3) Rapid Deployment – in a virtualised environment, it takes just minutes to roll out a new virtual server for a new role – there’s no procurement of expensive physical hardware, just purchase any licenses, define the VM and install the OS and you’re ready to go. Or if you have good planning and administration in place, you might already have VM templates ready to go, in which case it’s just purchase the license, start the VM and configure it. If IT need to test things, they can do the same thing with virtual PCs, having them ready to start testing in minutes or seconds without having to move an inch from their workstation.

There are many other benefits to Virtualisation such as business continuity and disaster recovery, simplified management, the potential elimination of downtime etc. but as an introduction, in just a few short paragraphs you can already see there are tremendous benefits to Virtualisation. The important point here is if you are still running servers on physical hardware, it is time to have a discussion with your IT people about why – why you’re wasting resources, why you’re exposed to exponentially greater risk than you should be, why you’re spending money hand over fist just to keep that physical infrastructure supported and operating, why it is still so expensive and slow for your organisation to add new capabilities and tools.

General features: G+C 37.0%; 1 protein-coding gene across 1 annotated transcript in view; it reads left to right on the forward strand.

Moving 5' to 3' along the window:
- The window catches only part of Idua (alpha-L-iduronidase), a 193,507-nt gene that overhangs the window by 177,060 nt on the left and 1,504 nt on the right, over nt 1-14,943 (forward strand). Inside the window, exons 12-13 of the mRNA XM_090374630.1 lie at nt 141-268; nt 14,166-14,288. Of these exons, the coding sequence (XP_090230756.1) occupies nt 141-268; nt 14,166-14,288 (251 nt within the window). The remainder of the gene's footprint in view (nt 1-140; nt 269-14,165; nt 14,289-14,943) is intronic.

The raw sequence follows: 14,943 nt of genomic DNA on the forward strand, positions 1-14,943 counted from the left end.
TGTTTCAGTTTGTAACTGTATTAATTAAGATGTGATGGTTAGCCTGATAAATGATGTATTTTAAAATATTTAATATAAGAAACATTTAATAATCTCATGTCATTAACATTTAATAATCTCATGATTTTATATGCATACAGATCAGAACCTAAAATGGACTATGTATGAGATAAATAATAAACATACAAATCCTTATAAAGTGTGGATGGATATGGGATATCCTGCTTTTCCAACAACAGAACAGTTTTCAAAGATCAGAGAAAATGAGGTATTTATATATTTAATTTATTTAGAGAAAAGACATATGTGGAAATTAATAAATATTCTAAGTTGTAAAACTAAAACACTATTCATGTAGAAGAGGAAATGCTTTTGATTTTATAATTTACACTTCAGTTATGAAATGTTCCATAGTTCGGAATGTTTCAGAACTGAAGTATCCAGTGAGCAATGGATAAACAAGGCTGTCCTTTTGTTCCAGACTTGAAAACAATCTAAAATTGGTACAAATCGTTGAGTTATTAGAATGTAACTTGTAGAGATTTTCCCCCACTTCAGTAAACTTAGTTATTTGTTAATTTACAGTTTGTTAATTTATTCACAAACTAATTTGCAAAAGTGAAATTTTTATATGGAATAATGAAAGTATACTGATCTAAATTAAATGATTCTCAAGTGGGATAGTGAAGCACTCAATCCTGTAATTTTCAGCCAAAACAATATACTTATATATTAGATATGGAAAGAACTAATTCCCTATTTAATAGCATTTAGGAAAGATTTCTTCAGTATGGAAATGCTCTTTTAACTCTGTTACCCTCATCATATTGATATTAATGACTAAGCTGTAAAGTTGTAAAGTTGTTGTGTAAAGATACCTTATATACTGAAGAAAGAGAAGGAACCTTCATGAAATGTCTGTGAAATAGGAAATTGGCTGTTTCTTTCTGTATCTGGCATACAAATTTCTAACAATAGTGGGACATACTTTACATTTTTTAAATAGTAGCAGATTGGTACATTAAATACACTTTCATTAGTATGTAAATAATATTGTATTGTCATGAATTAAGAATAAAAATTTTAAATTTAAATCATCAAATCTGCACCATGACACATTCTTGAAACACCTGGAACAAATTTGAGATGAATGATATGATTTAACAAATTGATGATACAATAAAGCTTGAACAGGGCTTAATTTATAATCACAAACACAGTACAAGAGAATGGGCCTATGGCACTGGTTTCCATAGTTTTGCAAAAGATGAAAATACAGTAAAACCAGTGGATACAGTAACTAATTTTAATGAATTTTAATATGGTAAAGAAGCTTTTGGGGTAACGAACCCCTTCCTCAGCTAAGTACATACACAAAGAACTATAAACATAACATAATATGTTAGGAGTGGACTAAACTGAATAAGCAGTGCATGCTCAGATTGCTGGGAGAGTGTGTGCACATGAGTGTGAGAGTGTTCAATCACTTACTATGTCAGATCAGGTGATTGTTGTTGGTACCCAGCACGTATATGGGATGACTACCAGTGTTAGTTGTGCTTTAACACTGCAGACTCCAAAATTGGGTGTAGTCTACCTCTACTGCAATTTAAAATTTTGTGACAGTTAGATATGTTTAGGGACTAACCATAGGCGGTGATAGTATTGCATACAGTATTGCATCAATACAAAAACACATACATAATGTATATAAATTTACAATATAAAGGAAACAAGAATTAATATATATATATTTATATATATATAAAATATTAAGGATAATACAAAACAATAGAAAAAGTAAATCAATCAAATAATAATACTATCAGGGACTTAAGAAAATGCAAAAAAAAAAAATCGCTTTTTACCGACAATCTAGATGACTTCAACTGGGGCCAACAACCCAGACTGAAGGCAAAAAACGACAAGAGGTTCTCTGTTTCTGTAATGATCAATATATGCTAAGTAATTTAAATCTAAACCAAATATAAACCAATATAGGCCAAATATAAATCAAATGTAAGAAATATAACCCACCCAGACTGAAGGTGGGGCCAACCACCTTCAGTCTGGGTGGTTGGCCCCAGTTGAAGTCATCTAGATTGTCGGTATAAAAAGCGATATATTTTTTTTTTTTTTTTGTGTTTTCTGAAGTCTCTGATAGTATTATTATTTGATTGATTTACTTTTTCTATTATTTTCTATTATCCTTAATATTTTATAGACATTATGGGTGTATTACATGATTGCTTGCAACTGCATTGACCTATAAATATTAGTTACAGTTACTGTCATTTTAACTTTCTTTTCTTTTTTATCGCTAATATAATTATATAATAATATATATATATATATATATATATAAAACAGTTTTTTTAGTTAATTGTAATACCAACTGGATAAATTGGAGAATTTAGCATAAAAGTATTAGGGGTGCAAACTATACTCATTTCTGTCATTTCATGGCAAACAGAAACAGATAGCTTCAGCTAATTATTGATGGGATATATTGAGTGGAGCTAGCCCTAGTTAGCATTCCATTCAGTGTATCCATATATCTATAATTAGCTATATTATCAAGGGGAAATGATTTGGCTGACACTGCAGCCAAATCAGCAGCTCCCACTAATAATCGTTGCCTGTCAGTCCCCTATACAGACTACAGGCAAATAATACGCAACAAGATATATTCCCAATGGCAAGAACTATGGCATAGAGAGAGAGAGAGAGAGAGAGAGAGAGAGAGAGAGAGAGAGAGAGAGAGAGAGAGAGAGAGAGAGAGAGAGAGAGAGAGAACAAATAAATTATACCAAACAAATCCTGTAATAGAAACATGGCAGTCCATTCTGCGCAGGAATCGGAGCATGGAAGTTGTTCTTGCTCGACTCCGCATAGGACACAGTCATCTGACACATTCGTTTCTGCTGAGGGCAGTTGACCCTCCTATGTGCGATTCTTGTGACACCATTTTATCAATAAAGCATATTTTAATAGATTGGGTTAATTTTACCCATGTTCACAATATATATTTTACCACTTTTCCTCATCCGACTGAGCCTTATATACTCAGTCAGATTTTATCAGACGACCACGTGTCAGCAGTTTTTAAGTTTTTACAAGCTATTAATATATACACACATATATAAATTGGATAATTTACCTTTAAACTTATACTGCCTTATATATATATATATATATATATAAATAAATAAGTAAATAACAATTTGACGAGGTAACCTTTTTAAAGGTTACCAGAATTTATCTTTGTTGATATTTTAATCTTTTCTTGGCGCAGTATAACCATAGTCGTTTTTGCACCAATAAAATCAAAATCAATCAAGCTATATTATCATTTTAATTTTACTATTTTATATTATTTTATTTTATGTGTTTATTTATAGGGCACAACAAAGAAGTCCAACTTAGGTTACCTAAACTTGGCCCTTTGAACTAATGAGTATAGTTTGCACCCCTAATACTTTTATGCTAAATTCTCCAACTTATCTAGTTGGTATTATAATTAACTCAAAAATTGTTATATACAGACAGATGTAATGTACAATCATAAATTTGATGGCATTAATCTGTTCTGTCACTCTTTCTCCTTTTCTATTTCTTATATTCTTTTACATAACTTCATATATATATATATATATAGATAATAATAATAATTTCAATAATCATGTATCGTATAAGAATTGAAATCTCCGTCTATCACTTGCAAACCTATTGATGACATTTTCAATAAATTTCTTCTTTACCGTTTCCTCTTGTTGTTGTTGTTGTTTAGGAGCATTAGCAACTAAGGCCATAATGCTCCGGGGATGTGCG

The vast majority of products greater than two years old don’t have firmware patches available on the manufacturers’ support websites. In reaching out to Gigabyte support to determine if they did, in fact, have firmware available for a particular model, we were then provided with the file. When we asked why they have firmware available that isn’t being published on the product’s support page, they responded with this disturbing revelation: